The foreign minister has stated that it appears that Hungary will be given an exemption from the European Union’s planned price cap on Russian oil imports, adding at the same time that “several dangerous proposals are still on the table”.
Speaking in Brussels on Thursday, Péter Szijjártó, Minister of Foreign Affairs and Trade, said that under the current plan, the oil price cap would not apply either to pipeline deliveries or deliveries by sea if they became necessary due to unviable pipeline delivery. This latter exemption is important given the disruptions to crude deliveries via Ukraine, he said. If these exemptions were not applied the volume of Russian oil deliveries would drop, causing prices to rise, Minister Szijjártó said.
As regards the European Commission’s other proposals, the minister criticised the solidarity mechanism aimed at avoiding sharp disparities of gas supply across the bloc, calling it “yet more power aspirations on the part of Brussels aimed at eroding the energy-policy sovereignty of member states”. He said member states had failed to reach an agreement on the proposal at the meeting after “a significant number of them” resisted the idea. Szijjártó said Hungary had helped to ensure that the scheme for joint EU gas purchases would be voluntary, thereby preventing the country from “getting stuck on unfavourable platforms”. He noted that under the scheme member states would have to notify the EC six weeks in advance of their intention to discuss gas deliveries, “at a time when quick decisions are needed”. “This is obviously nonsense — madness; we don’t even understand how it could have made it into the proposal,” Minister Szijjártó said.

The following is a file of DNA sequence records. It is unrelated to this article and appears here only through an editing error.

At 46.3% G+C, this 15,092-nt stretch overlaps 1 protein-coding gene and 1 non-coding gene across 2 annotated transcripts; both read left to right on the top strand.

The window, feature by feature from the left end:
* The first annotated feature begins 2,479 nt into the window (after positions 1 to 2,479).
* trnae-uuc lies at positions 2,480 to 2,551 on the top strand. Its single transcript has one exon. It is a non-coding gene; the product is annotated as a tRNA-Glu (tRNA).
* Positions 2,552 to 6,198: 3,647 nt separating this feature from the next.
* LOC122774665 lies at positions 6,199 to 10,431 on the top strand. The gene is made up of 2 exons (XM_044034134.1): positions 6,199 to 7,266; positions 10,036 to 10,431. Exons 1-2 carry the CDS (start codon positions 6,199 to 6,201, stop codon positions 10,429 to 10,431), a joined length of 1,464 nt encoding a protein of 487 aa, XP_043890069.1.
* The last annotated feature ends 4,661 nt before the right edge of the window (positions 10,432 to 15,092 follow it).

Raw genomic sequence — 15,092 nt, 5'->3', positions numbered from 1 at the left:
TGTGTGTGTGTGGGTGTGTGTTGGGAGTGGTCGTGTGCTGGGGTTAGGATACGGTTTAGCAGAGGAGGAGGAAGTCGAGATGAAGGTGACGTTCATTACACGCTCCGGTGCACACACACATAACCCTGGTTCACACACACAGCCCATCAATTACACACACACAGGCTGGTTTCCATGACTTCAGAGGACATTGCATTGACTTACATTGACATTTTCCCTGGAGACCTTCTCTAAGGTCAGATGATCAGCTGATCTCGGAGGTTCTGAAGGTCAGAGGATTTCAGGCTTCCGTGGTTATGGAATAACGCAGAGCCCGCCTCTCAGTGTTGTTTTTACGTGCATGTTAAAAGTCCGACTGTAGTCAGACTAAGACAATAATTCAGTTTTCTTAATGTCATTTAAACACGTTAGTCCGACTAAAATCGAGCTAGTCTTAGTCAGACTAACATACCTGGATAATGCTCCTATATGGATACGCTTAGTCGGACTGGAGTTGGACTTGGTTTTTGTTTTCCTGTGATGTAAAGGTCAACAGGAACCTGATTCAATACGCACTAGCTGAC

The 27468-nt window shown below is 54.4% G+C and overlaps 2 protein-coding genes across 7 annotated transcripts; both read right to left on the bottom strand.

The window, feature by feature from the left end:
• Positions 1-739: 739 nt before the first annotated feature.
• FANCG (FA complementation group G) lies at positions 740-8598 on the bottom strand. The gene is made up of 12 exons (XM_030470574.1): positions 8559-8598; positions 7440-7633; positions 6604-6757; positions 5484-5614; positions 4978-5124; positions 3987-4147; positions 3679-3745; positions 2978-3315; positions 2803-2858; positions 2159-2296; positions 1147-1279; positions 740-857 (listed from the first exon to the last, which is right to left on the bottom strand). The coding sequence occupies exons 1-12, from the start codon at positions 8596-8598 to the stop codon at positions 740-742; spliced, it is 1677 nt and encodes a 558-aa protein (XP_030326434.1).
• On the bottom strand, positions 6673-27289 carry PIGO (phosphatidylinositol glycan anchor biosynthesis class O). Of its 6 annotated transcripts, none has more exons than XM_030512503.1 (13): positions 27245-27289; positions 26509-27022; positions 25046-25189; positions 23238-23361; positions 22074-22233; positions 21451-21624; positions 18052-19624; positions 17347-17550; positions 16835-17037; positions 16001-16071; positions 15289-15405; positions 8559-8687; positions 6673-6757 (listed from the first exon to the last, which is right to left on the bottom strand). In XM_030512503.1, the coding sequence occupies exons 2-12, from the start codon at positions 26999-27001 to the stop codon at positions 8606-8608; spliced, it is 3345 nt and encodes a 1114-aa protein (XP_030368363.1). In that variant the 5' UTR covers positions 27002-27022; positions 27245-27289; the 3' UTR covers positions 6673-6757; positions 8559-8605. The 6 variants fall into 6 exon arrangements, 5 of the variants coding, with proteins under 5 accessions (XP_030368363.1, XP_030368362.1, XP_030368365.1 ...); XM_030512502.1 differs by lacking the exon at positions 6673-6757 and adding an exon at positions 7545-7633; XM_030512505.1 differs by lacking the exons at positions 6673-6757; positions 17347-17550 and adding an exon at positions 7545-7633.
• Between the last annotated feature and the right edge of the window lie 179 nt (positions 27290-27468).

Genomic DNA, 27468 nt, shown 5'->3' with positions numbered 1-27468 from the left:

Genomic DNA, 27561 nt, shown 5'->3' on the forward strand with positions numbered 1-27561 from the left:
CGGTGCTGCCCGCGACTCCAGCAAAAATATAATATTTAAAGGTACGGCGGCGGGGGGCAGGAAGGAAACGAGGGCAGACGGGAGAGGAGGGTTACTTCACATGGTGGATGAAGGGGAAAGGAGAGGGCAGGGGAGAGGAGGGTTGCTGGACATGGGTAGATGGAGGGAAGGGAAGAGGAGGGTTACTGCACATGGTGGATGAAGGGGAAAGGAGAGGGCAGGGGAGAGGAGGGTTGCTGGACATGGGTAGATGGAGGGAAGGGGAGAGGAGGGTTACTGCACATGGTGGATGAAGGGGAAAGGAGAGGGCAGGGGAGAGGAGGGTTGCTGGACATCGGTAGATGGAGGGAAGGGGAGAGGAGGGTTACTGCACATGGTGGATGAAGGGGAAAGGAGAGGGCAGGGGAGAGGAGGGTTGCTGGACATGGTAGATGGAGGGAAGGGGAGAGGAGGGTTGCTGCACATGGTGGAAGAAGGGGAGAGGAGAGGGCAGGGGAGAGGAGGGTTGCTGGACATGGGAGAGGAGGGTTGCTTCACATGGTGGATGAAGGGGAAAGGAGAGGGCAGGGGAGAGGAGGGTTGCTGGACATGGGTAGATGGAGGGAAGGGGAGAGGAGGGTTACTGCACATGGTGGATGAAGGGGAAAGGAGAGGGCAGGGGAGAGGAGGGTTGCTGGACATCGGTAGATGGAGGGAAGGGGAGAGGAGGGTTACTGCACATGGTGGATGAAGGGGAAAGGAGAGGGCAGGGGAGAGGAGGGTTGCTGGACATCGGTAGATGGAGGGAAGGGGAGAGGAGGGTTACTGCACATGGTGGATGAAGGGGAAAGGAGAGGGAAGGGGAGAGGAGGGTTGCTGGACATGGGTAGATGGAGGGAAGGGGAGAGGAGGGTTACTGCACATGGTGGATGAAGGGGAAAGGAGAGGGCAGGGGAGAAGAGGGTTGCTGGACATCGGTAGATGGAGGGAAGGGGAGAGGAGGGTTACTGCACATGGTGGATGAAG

The minister also criticised the part of the proposal that would require member states that have enough gas in storage to turn some of it over the countries facing trouble in times of crisis. “Imagine a situation in which someone from Brussels can order us to turn the gas purchased with the money of the Hungarian people for the Hungarian people and for operating the Hungarian economy … over to another country,” Szijjártó said. Given that gas prices are higher when storage is being filled up than when the gas is being used, such a proposal would open the door to speculation, he said, arguing that no one would have an interest in buying gas when the storages have to be filled up, which would constitute a risk to energy security.
Minister Szijjártó said member states had also begun talks on imposing price caps on gas imports but had not reached a decision. The ministers will next meet on Dec. 13 to continue the talks. Szijjártó called the proposal “dangerous, pointless and inadequate”, saying there was a risk of gas deliveries being withheld from Europe or diverted somewhere else. “Moreover, it does not fall in line with the decision reached by the European Council’s last session,” he added. Minister Szijjártó said the closing statement issued at the last European Council session declared that the price caps on natural gas would not apply to long-term gas supply agreements. Yet under the latest plan, this would not be the case, which the Hungarian government considers “unacceptable”, he said. Hungary will fight to achieve an exemption from the gas price cap as well, Szijjártó added.